THE BLOG

The Hapless Struggle: Trying to Meet All Your Responsibilities Equally!

As a nation we need to do a better job of increasing the well-being of our people.
03/18/2010 05:12am ET | Updated November 17, 2011
This post was published on the now-closed HuffPost Contributor platform. Contributors control their own work and posted freely to our site. If you need to flag this entry as abusive, send us an email.

The great literary critic, Robert Morris, asked me some very interesting questions. Here is my answer to the following question.

Morris: In your opinion, is it possible to balance what is most important in one's career with what is most important in one's personal life? If so, what to do? What not to do?

Bardwick: In my experience, it is not possible to balance work and one's personal life except for relatively brief periods. Different phases in childrearing and work normally require greater effort in one part far more than in another. When that happens, and it inevitably does, less attention is paid to other sectors.

Most people think of a balanced life in terms of how much time is given to the various sectors of a life. While time is one measure of involvement, I think the critical variable is passion. How much energized, fascinated and absorbed are you in each sphere in which you are engaged? They are rarely, and usually only briefly, equal.

When relationships are pretty new, and before there are children, it is usual for people who have careers -- in contrast to jobs -- to commit enormous energy and time to both the relationship and their career. The demands, pressures and insecurity in the beginning of careers and relationships result in a rough balance between the two commitments. That normally changes with the arrival of the first child.

When children are very young there is no end to the attention they require and demand. And infants come equipped with an irritating cry that few parents can ignore. That's why, beginning with the first child, unless people have full-time help, or a delighted grandparent next door, one partner typically cuts back on work, either leaving the labor force or working part time in a less demanding role. Child rearing is demanding, fulfilling, frustrating and absorbing. It is also exhausting. There goes balance! (Briefly noted: children bring great joy but adult play and fun often become faint memories).

Before Competitive Childrearing became the norm and parental preoccupation with children became the hallmark of excellent childrearing, the hands-on care of children declined as children grew older and were expected to become more responsible for themselves. For many women, the time when children were old enough to go to school marked the beginning of their opportunity to devote less time to childcare and more time and focus on work. For some women that became an opportunity to return to their careers or school. It was, and for some this may still be the beginning of a better balance between us and me, and work and domestic responsibilities.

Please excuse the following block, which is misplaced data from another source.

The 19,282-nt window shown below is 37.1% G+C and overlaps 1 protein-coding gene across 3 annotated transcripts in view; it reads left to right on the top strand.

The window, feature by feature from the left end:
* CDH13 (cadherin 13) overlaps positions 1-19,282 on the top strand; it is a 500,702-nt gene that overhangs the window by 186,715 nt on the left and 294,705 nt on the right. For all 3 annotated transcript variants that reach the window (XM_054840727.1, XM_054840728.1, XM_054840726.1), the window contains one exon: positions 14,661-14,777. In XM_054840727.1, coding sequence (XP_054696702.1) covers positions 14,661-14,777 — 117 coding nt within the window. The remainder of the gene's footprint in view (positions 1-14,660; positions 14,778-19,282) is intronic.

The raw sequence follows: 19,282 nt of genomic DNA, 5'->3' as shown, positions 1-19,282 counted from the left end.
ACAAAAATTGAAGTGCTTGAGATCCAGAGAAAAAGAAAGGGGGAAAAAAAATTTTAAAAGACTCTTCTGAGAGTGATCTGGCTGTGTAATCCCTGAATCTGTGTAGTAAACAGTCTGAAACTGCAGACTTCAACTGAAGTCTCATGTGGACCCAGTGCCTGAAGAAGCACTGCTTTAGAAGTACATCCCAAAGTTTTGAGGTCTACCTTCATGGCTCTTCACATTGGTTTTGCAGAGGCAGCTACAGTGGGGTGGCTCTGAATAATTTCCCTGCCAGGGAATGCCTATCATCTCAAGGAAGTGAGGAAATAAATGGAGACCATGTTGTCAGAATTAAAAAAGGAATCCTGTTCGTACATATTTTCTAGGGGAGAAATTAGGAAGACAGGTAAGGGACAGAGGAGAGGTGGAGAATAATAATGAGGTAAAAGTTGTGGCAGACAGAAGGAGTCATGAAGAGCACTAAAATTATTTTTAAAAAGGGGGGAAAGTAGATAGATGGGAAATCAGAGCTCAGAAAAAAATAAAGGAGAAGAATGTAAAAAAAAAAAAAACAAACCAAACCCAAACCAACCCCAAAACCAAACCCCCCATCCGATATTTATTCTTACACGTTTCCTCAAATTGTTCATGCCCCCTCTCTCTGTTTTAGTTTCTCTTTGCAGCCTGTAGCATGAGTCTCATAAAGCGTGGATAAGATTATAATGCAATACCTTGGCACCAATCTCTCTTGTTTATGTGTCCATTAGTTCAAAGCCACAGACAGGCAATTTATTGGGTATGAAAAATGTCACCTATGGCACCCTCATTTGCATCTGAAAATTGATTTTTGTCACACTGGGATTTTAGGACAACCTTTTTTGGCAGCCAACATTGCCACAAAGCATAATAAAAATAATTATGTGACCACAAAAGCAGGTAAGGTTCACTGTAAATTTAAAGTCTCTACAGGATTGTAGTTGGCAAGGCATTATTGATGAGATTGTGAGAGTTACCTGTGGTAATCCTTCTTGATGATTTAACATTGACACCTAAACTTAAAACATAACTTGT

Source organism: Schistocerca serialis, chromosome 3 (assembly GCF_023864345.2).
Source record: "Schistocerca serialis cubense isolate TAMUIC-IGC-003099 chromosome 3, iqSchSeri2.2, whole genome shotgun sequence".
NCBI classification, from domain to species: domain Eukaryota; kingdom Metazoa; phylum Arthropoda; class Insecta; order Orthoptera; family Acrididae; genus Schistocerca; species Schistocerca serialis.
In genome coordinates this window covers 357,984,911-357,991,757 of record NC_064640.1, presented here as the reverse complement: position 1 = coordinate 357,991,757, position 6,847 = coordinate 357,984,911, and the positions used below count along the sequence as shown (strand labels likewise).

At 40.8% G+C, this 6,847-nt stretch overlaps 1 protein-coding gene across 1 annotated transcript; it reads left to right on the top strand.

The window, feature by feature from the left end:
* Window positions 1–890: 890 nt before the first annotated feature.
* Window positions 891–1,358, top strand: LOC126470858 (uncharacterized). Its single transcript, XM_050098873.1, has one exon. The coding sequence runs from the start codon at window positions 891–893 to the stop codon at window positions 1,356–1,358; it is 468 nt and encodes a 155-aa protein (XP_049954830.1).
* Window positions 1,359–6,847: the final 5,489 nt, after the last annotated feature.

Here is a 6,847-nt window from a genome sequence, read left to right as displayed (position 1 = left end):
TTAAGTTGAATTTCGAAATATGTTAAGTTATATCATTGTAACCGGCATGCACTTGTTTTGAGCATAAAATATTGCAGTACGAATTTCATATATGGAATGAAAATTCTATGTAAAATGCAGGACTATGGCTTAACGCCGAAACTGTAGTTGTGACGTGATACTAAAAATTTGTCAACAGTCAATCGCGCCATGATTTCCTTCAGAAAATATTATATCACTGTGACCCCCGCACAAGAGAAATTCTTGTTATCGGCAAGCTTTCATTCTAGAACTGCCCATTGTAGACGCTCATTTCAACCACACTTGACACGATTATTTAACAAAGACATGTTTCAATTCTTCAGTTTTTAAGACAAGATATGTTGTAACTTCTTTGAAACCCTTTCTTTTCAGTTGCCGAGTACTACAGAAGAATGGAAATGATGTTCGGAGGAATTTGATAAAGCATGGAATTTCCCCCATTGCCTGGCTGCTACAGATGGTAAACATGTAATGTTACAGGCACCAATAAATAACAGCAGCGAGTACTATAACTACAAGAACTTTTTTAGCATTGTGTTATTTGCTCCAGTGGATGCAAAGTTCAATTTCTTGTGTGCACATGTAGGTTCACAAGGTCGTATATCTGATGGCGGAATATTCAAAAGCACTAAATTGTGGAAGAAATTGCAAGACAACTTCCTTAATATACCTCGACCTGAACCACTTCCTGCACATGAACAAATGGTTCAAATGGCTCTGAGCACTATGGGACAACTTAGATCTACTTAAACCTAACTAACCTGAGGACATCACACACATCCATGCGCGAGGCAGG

But with today's prolonged criteria of hands-on child-rearing excellence, and the school's and after-school pressure for high levels of parental involvement, childcare can easily become and remain the over-ridding commitment.

That was historically true largely for women but now more men are impacted either because of the high unemployment rate in this deep recession or because divorce has resulted in two single-parent households. The unbalanced demands of childcare, usually result in less commitment to career and often, to the relationship as well. In this sense childcare can now create the same kind of danger to a relationship as when one or both partners have a disproportionate focus on their career.

Right now, childcare and work command the greatest focus, awareness and effort. Commitment to, and time for the adult relationship, today, has become the tail of the dog.

And making everything harder, the criteria of excellent performance at work, in childrearing, and as a spouse or partner keep rising. There is more than enough stress to go around.

This is a catch 22. While there is enormous pressure to perform excellently in everything, a disproportionate focus on any one sector of life inevitably reduces the attention paid to the other spheres. It is possible to balance commitments in the short-term when the sun, moon and earth are briefly in synch and no part of life is clamoring more loudly than any other. But, for successful people, it doesn't last. In addition to external pressures to achieve, successful people in work or childcare, find competition exciting, satisfying, and occasionally thrilling. There goes the old balance...again.

The balanced life is a goal, but for us it is mostly a myth.

There is too much pressure in all of life's major parts because the criteria of excellence in every sector keep rising. This calls for an examination of values and priorities. The cost of chronic stress and of paying less attention to any major part of life is very high. The injuries caused by a long-term unbalanced life, the hurt or the destruction to the self-esteem of one's partner or children or career can usually not be reversed. by re-balancing one's life in the future.

This is less a matter of individual inadequacy than it is of a culture on testosterone which doesn't address the need to lower some expectations while increasing some forms of support. I've argued unsuccessfully for decades, for example, for organizations to routinely hire parents of young children as part-time employees with proportionate benefits and the opportunity to return to a professional role full time when that's reasonable. Requiring employees to take vacations is a good idea. Why not provide flex-time, four day work weeks...the list of ways to reduce stress and increase usable time is very long.

As a nation we need to do a better job of increasing the well-being of our people.